2016 United Nations International Year of Pulses

International Year of What? Pulses: dried beans, dried peas, chickpeas, and lentils.  Think baked beans (pinto beans), chili (kidney beans), 3-bean soup or salad, hummus (chickpeas a.k.a. garbanzo beans), lentils, pasta e Faggioli (Italian soup), soupe au fistou (French soup), falafel, and dahl. You’re nodding your head now -- you do know what pulses are!  They are the supporting ingredients of some delicious meals!

The United Nations has declared 2016 as the International Year of Pulses.  “The International Year 2016 is a great opportunity to raise awareness of the benefits of pulses as the world embarks on efforts to achieve the newly adopted Sustainable Development Goals,” declared UN General-Secretary Ban Ki-moon in November 2015.  He continued, “Despite strong evidence of the health and nutritional benefits of pulses, consumption of pulses remains low in many developing and developed countries. The International Year can help overcome this lack of knowledge.”

The goal in 2016 is to promote awareness of the nutritional benefits of pulses, and the sustainability of this food.  Pulses have been grown, harvested, eaten, and even celebrated as an important part of the human diet for centuries. Pulses have been part of traditional diets grown by small farmers throughout the world.  The Food and Agricultural Organization (FAO) Director-General Jose Graziano da Silva said in a recent news release, “Pulses are an important food crop for the food security of large proportions of populations. Yet, their nutritional value is not generally recognized and is frequently under- appreciated.”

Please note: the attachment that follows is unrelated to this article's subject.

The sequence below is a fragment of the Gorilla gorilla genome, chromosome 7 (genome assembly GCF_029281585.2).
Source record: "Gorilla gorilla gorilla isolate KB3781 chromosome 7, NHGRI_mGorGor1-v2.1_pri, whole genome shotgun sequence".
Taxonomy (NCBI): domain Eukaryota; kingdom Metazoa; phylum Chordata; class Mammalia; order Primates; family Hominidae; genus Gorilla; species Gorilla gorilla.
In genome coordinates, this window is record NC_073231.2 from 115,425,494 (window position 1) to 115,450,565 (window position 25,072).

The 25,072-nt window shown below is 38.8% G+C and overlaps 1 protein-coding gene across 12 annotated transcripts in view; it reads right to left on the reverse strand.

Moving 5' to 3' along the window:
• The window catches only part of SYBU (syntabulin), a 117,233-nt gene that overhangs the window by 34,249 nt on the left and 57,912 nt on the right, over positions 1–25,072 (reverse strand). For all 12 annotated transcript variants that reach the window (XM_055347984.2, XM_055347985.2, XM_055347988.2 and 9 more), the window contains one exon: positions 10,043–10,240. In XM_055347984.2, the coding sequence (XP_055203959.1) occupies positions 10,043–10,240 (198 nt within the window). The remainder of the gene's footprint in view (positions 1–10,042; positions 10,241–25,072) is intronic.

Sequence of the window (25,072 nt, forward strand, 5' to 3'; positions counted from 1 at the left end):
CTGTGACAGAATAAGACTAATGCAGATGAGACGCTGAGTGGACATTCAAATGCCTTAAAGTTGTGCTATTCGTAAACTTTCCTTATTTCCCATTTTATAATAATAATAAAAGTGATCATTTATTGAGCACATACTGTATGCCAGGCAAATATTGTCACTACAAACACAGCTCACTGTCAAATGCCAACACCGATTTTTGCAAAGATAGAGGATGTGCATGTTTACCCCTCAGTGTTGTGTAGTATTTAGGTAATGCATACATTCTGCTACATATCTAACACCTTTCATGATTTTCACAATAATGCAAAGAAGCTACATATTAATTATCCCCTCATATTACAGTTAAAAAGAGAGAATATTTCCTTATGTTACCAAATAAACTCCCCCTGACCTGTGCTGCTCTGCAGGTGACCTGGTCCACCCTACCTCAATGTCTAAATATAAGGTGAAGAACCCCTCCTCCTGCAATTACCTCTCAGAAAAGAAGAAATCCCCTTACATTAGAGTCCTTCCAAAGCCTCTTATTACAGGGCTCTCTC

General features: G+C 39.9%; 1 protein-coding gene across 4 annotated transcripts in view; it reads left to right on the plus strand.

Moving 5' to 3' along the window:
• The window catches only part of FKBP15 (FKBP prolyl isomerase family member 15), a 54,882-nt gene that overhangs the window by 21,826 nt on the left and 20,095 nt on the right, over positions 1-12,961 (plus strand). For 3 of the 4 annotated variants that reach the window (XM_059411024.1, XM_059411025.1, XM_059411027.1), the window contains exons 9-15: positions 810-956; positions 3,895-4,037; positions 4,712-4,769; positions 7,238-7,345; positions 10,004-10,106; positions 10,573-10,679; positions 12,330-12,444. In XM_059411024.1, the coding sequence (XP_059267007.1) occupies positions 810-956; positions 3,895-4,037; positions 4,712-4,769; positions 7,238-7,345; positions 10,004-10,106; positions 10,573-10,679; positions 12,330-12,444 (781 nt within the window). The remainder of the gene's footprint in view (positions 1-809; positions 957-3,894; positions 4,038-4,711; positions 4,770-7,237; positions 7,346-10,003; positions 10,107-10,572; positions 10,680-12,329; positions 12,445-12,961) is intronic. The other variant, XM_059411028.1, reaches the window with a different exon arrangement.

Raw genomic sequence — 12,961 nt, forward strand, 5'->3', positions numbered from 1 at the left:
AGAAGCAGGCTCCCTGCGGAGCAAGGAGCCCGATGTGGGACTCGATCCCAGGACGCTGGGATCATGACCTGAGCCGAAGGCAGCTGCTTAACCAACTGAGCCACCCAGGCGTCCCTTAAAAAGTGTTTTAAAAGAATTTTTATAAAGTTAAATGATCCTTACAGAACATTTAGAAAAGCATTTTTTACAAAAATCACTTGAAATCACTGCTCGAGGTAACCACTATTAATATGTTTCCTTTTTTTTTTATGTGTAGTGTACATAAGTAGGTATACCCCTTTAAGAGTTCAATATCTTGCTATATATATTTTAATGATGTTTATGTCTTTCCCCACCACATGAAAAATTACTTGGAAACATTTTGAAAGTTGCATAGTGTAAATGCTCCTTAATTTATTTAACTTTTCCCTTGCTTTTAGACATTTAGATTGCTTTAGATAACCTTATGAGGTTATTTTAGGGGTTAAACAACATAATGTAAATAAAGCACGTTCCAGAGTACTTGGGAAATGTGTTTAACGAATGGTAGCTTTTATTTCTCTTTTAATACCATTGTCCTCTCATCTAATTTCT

These dried seeds are high in protein, vital micronutrients, amino acids, B-vitamins, low in fat and sugars, and are also a great source of fiber. In case you can’t tell, pulses or legumes are one of my personal favorite foods.  That is why I am so keen on singing their praises.  According to FAO Director-General Jose Graziano da Silva, pulses have double the protein as wheat, and triple that of rice. They are easy to store until ready to be cooked, no matter where in the world you live.  Maybe we do need to pay more attention to this overlooked little powerhouse.

The American Society for Nutrition’s Scientific Sessions at Experimental Biology 2016 annual meeting was held this past April with the topic of Pulses for Healthy People and a Healthy Planet: Emerging Research and Opportunities, in San Diego, CA. These scientists were not just talking about meeting the third world’s food needs, but also those of the first world, covering topics from the impact of pulses for intestinal health, weight loss and control, to their impact on diabetes.

The Sackler Institute for Nutrition Science annual report for 2015 is titled, Little Beans, Big Opportunities: Realizing the Potential of Pulses to Meet Today’s Global Health Challenges, brings the topic home.  More than 2 billion people suffer from malnutrition, both undernutrition and overnutrition in developed and underdeveloped countries.  Malnutrition can produce cognitive problems, chronic immune problems, and a shortened life span, while overnutrition can lead to obesity and myriad related health complications.